Steamed Chicken Char Sui Bao

What an irony.
This recipe has been siting in my draft for such a long time, waiting for its ‘release’, until the Daring Cooks’ December challenge was announced…its Steamed Bao, or Pao as I knew it, so I thought it’s time to make this blog alive again with this post:-)
This month’s Daring Cook challenge is Char Sui Bao, courtesy of Sara from Belly Rumbles. I am well amazed that she challenged us to try this traditional Oriental delight that I could nowadays get on daily basis at workplace. I grew up with paos that my mom makes regularly at home, and it remains one of my favourite dim sum menu. Given the halal diet that we strictly adhere to, and the obvious lack of halal meat in pao filling, I am so used to homemade pao and chicken char sui which conforms to our diet restrictions. Lately I have been following the dough recipe from SmokyWok, one of the well-known Malaysian bloggers. This time round, I thought I shall use the recipe provided by Sara, and I am happy to report that both recipes gave wonderful outcomes:-). Having said that, I am a creature of habit, so I always resort to Hong Kong flour instead of plain flour for the dough.

It has been raining cats and dogs lately here, and these wonderful fresh-from-the steam buns are perfect for the lazy afternoon with sips of herbal tea. Over the last few years of making my own homemade pao, I learnt that more important than the dough is the filling, if you get the filling right, the buns would taste divine. There is an array of fillings that can be tried apart from char sui, use any meat you like. Sweet filling like red bean paste. Savoury curry flavoured chicken. Stir-fry tofu with black pepper. The choice is ultimately yours.

One thing though.

Make enough buns, with at least 2 buns for each of you as one is definitely not enough.

Steamed Chicken Char Sui Bao

Sara’s dough recipe:

2½ teaspoons (8 gm/1 satchel) of dried yeast
¼ cup (55 gm/2 oz) sugar
½ cup warm water
2 cups (280 gm/10 oz) plain flour
1 egg (medium size – slightly beaten)
3 tablespoons oil
½ teaspoon (3 gm) salt
Egg wash: 1 egg beaten with a dash of water
(1 cup=240 ml, 1 tablespoon=15 ml, 1 teaspoon=5 ml)

For the filling:
100g minced or ground chicken, marinated in 1 tsp corn flour for about 10 minutes (to tenderise)
1 stalk green onion, sliced
1 cluster bok choy, sliced thinly
2 tbsps grated fresh ginger, together with the juice
1 tbsp oyster sauce
2 tsps light soy sauce
1 tbsp black pepper
1/2 tsp sugar

2 tsps cornstarch/ cornflour mixed with 2 tbsps chicken stock
1.  Combine the yeast, 2 tbsps of warm water, 1 tsp sugar and 1 tsp bao flour in a bowl.  Cover with a damp kitchen towel and set aside for 15 minutes.  The mixture should turn frothy, if it does not it means that the yeast you used is ‘dead’ or no longer active, you will have to repeat this step if so.  Just FYI, the sugar feeds the yeast so don’t skip it.
2.  Sift the bao flour and self-rising flour into a large bowl.  Add sugar, the melted butter, the rest of the warm water and the yeast mixture from above.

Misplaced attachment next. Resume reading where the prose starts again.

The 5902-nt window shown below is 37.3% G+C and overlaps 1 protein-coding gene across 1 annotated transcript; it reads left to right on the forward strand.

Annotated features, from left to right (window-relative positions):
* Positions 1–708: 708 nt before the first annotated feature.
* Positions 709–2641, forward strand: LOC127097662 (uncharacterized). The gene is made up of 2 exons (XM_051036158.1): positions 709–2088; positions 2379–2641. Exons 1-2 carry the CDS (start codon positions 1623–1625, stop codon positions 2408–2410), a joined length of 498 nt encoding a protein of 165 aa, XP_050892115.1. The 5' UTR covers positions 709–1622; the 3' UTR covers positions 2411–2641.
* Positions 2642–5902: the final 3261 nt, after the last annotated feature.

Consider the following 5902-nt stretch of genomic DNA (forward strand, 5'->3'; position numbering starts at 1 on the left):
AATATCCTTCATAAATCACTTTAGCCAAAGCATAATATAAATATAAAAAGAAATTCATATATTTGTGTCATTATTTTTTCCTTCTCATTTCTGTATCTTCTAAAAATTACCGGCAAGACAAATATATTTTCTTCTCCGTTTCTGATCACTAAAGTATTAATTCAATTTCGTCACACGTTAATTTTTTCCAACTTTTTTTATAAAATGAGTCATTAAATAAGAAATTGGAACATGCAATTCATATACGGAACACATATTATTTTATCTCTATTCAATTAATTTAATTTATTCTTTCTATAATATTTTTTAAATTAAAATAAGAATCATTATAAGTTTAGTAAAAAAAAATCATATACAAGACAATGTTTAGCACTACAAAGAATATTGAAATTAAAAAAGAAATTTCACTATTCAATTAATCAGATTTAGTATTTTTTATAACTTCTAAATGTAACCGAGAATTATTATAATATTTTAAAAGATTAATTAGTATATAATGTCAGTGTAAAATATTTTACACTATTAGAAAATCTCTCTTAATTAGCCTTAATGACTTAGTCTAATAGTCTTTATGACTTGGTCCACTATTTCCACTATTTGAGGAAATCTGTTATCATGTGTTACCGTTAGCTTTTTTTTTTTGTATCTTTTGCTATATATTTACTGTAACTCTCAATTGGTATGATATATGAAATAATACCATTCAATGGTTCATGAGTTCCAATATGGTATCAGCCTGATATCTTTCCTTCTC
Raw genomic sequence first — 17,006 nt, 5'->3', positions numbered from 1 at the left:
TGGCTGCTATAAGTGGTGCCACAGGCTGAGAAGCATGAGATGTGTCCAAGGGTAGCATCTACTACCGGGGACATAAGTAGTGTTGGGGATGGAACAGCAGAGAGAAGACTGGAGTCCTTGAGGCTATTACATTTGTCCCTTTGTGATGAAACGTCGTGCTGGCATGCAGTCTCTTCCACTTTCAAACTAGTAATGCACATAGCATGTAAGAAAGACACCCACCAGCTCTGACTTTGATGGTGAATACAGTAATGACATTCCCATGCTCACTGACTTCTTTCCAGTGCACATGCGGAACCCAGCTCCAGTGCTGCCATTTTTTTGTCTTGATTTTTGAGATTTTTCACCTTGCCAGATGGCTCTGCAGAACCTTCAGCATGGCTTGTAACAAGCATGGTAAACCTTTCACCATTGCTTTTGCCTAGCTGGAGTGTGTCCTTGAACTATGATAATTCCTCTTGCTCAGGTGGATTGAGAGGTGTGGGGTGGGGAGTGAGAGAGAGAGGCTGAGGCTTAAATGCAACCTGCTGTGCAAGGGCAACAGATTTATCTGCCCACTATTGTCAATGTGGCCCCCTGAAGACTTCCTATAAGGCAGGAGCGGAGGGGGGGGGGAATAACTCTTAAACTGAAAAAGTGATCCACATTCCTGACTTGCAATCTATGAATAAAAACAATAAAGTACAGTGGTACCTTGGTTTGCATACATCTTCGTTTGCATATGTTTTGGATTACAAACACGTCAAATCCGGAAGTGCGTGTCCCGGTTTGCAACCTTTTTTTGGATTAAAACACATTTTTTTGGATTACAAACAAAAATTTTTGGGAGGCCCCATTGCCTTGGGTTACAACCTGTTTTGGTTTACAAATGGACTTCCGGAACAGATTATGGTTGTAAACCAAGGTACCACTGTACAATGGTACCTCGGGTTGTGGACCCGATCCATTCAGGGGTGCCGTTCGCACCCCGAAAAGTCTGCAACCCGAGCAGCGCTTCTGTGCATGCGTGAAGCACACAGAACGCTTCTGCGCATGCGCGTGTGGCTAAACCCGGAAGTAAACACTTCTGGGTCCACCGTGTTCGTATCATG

3.  With a wooden spoon, start mixing everything together until a soft dough begins to form.
4.  Set the wooden spoon aside.  Get ready a bowl of additional pao/ bao flour for dusting as it is now time for kneading.  I sometimes like to knead my dough in the large metal bowl I regularly use but if you like prepare a floured counter and turn the dough out to knead.
5.  Knead the dough with your hands for about 3-5 minutes or until smooth and elastic.  As you can see, I kneaded this by hand and it is not hard at all as the dough is not too wet so you don’t have to pull out the mixer.
6.  Lightly oil a bowl.  Place the kneaded dough into the bowl and cover dough with a damp kitchen towel and allow to rise for about 1 hour in a warm place.   Note that humidity makes a difference so if you’re in a cold and dry climate, it may take longer to double in size.
7.  While the dough is proofing, it’s time to make the filling.  Add about 3 tbsps cooking oil to a hot pan or wok and add in the bok choy and green onions.  Add in grated ginger and juice.  Turn heat to medium.  Once aromatic, add in the chicken.  Turn heat up.  Add seasoning (except for corn starch) and stir around until chicken is cooked, taste a little bit of the chicken and add more seasoning if required.  If the mixture looks dry, add 1 or 2 tsps of water at a time.  Dish out into a shallow bowl and allow to cool.

8.  Check the dough after an hour, the dough should have roughly doubled and it should feel airy and quite porous.

9.  Prepare a lightly floured surface and turn the dough out onto it.  Lightly punch the air bubbles out and knead again, dusting with additional bao flour as needed.
10.  Roll the dough out into a cylindrical shape and divides into balls. Flatten the ‘ball’ with your hands, turning it around in your palm as you flatten to form a flattened round.  There is no need to use a rolling pin for this.  My guests and I like to have bao with thicker skins hence you can see that the ratio of filling to skin is almost 1:1 for us but do adjust according to your preferences.
13.  Spoon about 1 heaped tsp of filling onto the center of the flattened dough.
14.  Start wrapping up the filling in the dough with your right hand while cupping the bao lightly with your left hand. 
15.  Place the bun on the prepared baking paper squares.
16. Repeat steps above until all the dough is finished up.  Anytime the dough seems too sticky, dust with a little bit of bao flour and knead lightly again if needed.
All ready to be steamed for about 12-15 minutes. Serve hot!


  1. says

    Thanks Jen, I love your blog, and the recipes are just wonderful..keep up the good work:-)

    Thanks Akeela-Hope you try out this recipe and let me know how it turns out:-)

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